Of Japanese descent, Kono's family was relocated to Tule Lake internment camp in 1942 during World War II. Sickly as a child, the desert air helped Kono's asthma. It was during the relocation that Kono was introduced to weightlifting by neighbors including the late Noboru "Dave" Shimoda, a member of the Tule Lake weight lifting and bodybuilding club and brother of actor Yuki Shimoda and his friends, Gotoh, Toda, and Bob Nakanishi.
After 3½ years they were released and Kono finished high school at Sacramento High. He later worked for the California Department of Motor Vehicles and attended Sacramento Junior College.Kono was drafted into the U.S. Army in 1950 but was kept home from the Korean War after officials learned of his Olympic potential.
Kono was a gold medalist at both the 1952 Summer Olympics and 1956 Summer Olympics, and a silver medalist at the 1960 Summer Olympics under coach Bob Hoffman. Kono won the World Weightlifting Championships six consecutive times from 1953 to 1959 and was a three-time Pan American Games champion; in 1955, 1959, and 1963.
Tommy Kono was also a successful bodybuilder, winning the Fédération Internationale Haltérophile et Culturiste Mr. Universe titles in 1954, 1955, 1957 and 1961. After his retirement he turned to coaching, taking on the Mexican 1968 Summer Olympics and West German 1972 Summer Olympics weightlifting teams before becoming head coach of the United States' Olympic weightlifting team at the 1976 Summer Olympics.
During his weightlifting career in the 1960s, he developed a pair of bands to support knees during training. These eventually extended to the elbows and became standard weightlifting equipment. While he was coaching in Germany during the 1970s, his correspondence with Adidas led to the firm's development of low cut weightlifting shoes.
Along with his weightlifting and bodybuilding titles, Kono was an eight-time Amateur Athletic Union James E. Sullivan Award finalist, an award given annually to the top American amateur athlete. He was also one of the first members of the Hawaii Sports Hall of Fame in 1978.
In 1990, Kono received the Association of Oldetime Barbell and Strongmen Highest Achievement Award and was inducted into the United States Olympic Hall of Fame. He was elected to the International Weightlifting Federation Hall of Fame in 1993. In 2005, the International Weightlifting Federation named Kono the “Lifter of the Century.”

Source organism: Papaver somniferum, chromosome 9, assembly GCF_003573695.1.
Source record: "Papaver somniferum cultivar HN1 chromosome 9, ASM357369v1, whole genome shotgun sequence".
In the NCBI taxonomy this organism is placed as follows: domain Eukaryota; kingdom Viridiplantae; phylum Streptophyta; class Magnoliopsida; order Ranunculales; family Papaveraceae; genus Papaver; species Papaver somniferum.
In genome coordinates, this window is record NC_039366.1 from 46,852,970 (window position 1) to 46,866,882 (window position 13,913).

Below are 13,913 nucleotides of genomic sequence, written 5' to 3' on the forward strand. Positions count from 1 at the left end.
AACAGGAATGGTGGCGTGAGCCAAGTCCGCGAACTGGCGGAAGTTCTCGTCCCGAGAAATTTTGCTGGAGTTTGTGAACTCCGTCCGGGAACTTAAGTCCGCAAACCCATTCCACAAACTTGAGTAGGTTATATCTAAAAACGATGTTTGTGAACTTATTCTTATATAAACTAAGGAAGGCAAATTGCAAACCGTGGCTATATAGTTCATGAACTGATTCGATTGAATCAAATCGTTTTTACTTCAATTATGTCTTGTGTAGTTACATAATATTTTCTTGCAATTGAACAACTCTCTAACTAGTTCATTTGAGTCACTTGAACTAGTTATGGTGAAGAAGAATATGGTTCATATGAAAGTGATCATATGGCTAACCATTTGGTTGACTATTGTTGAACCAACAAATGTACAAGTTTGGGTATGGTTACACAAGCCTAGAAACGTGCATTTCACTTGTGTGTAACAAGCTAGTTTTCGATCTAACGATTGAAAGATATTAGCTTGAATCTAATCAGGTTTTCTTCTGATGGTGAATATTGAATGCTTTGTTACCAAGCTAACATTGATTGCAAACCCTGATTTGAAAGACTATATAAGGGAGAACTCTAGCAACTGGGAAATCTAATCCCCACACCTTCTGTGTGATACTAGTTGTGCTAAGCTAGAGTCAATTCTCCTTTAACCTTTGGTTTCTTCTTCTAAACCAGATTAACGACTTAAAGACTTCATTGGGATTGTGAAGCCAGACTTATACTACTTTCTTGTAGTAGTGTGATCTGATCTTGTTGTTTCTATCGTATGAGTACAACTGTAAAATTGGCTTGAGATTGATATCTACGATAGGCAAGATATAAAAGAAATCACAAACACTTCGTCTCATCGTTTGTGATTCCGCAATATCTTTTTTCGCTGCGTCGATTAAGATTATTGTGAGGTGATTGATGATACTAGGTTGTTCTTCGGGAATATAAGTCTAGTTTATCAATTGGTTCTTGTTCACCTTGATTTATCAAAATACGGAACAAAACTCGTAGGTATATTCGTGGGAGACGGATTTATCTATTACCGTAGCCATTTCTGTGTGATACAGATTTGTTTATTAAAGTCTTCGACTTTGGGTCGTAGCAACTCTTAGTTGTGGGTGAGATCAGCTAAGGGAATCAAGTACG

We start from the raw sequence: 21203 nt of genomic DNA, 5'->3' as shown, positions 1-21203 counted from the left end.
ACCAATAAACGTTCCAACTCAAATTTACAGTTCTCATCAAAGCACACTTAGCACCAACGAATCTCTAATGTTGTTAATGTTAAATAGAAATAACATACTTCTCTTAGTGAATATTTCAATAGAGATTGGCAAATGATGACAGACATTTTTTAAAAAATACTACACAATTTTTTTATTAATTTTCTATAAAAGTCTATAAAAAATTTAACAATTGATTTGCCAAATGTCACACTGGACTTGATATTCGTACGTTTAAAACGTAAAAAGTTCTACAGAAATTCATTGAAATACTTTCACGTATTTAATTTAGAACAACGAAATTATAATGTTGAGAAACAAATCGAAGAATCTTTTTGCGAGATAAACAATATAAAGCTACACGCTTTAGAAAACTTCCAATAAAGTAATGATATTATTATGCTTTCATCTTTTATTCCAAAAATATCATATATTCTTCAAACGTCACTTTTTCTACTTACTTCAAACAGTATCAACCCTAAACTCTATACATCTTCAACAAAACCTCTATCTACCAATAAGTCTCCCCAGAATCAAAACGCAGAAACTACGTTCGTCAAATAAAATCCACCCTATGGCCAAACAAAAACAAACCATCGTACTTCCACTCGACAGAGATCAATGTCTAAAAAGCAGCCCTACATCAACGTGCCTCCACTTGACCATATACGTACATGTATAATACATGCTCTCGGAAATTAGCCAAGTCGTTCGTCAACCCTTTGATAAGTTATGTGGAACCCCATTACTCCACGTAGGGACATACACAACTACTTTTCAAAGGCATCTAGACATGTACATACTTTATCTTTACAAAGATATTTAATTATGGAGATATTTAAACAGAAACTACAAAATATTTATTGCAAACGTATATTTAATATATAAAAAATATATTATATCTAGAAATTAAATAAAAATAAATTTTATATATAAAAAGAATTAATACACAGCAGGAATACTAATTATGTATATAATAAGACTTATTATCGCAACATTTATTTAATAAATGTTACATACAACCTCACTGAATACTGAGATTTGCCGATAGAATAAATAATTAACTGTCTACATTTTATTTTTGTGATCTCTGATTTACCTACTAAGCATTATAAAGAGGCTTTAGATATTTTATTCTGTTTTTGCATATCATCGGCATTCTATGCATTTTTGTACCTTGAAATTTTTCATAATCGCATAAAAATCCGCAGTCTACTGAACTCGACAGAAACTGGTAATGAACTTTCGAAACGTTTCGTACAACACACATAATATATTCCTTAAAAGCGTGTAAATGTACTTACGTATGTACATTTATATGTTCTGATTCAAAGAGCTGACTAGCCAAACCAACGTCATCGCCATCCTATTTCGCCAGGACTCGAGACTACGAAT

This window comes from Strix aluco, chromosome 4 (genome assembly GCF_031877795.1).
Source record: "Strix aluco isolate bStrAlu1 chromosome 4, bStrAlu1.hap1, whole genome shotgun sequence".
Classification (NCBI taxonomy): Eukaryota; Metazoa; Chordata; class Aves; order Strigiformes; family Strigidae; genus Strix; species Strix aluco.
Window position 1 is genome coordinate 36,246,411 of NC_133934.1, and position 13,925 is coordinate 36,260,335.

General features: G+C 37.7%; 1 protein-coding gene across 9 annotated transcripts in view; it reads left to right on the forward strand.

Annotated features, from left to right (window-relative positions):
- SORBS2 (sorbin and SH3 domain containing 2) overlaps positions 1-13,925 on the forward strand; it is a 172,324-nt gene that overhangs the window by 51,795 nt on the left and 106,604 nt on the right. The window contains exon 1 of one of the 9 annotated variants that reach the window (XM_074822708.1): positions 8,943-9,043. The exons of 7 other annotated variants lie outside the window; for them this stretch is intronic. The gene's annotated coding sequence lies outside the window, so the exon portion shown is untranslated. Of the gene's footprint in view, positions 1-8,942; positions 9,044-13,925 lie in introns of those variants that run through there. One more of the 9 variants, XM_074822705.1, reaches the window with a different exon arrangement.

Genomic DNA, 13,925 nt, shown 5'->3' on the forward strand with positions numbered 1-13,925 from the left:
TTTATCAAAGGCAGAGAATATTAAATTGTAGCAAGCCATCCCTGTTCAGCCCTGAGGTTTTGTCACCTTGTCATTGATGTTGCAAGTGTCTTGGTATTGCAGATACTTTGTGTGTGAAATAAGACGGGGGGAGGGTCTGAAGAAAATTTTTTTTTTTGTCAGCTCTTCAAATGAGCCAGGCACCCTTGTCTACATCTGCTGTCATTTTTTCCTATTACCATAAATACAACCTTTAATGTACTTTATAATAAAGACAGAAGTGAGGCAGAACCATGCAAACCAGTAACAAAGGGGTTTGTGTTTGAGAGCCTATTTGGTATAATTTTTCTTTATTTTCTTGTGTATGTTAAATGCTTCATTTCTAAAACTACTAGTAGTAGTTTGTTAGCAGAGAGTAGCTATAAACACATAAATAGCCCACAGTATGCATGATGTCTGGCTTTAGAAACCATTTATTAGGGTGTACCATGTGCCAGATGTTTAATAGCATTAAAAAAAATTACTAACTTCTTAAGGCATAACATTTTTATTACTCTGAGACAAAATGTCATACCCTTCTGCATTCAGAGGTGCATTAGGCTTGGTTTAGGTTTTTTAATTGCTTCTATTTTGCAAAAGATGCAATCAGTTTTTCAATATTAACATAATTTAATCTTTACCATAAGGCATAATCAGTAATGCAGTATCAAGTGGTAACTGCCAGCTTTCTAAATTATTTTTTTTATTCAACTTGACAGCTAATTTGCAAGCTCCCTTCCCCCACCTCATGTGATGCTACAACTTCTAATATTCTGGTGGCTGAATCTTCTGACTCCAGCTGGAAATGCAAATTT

TOMMY KONOBy Joseph R. Svinth Copyright © 2000.
All Rights Reserved.
Physical Training, January 2000
Tamio "Tommy" Kono is the most successful Japanese American weightlifting competitor of the twentieth century, and among the best Olympic weightlifters of all time.
Kono was born in Sacramento, California, on June 27, 1930. The fourth (and youngest son) of Kanichi and Ichibi (Ohata) Kono, his eldest brothers were twins, John and Mike (8 years older), and his next brother was Frank (5 years older).
Kono's older brothers were all born in North Platte, Nebraska. Kono's father had saved his money and was planning on permanently relocating to Japan in 1930 but before the family left the Depression started and as a result it stayed in the US instead. It relocated to Sacramento, California, however, because there were more people of Japanese ancestry living there than in North Platte.
As a child Kono suffered from asthma and his parents tried a variety of traditional Japanese remedies including moxabustion and powders made from bear kidneys and snakes. "I used to wish with all my might for good health," he later recalled.
Toward taking his health into his own hands, during early 1942 Kono sent a penny postcard inquiring about the Charles Atlas bodybuilding course. He received a measurement form by return mail, and his brother Frank recorded that at age 11 young Tommy stood 4'8-1/2" tall, and had a 29" chest, a 26" waist, and a body weight of 74-1/2 pounds. But, as he didn't have the $36 the Atlas course required, he never enrolled.